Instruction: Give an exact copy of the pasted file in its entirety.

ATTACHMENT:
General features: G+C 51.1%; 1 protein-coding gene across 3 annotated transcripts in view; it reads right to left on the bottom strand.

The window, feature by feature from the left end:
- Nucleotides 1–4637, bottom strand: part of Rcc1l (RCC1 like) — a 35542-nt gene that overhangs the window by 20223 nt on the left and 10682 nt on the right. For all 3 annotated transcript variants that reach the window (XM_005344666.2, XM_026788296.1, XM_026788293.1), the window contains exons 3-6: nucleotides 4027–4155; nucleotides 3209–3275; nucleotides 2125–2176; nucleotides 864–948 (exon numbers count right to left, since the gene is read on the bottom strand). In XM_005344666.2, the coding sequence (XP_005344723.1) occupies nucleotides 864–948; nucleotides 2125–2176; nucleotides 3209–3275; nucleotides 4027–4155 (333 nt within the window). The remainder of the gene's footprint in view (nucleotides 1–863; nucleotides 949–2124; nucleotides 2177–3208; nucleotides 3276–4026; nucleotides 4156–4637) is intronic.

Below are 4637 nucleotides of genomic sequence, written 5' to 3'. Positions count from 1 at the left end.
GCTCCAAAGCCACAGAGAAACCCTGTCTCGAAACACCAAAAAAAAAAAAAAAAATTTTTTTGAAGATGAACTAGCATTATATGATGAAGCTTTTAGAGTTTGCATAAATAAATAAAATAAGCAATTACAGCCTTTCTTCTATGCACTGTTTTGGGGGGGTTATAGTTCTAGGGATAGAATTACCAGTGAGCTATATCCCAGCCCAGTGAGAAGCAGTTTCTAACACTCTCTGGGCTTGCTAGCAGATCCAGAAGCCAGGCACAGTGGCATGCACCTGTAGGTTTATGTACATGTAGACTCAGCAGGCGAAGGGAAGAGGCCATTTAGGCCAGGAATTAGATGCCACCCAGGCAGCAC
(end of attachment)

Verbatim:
General features: G+C 51.1%; 1 protein-coding gene across 3 annotated transcripts in view; it reads right to left on the bottom strand.

The window, feature by feature from the left end:
- Nucleotides 1–4637, bottom strand: part of Rcc1l (RCC1 like) — a 35542-nt gene that overhangs the window by 20223 nt on the left and 10682 nt on the right. For all 3 annotated transcript variants that reach the window (XM_005344666.2, XM_026788296.1, XM_026788293.1), the window contains exons 3-6: nucleotides 4027–4155; nucleotides 3209–3275; nucleotides 2125–2176; nucleotides 864–948 (exon numbers count right to left, since the gene is read on the bottom strand). In XM_005344666.2, the coding sequence (XP_005344723.1) occupies nucleotides 864–948; nucleotides 2125–2176; nucleotides 3209–3275; nucleotides 4027–4155 (333 nt within the window). The remainder of the gene's footprint in view (nucleotides 1–863; nucleotides 949–2124; nucleotides 2177–3208; nucleotides 3276–4026; nucleotides 4156–4637) is intronic.

Below are 4637 nucleotides of genomic sequence, written 5' to 3'. Positions count from 1 at the left end.
GCTCCAAAGCCACAGAGAAACCCTGTCTCGAAACACCAAAAAAAAAAAAAAAAATTTTTTTGAAGATGAACTAGCATTATATGATGAAGCTTTTAGAGTTTGCATAAATAAATAAAATAAGCAATTACAGCCTTTCTTCTATGCACTGTTTTGGGGGGGTTATAGTTCTAGGGATAGAATTACCAGTGAGCTATATCCCAGCCCAGTGAGAAGCAGTTTCTAACACTCTCTGGGCTTGCTAGCAGATCCAGAAGCCAGGCACAGTGGCATGCACCTGTAGGTTTATGTACATGTAGACTCAGCAGGCGAAGGGAAGAGGCCATTTAGGCCAGGAATTAGATGCCACCCAGGCAGCAC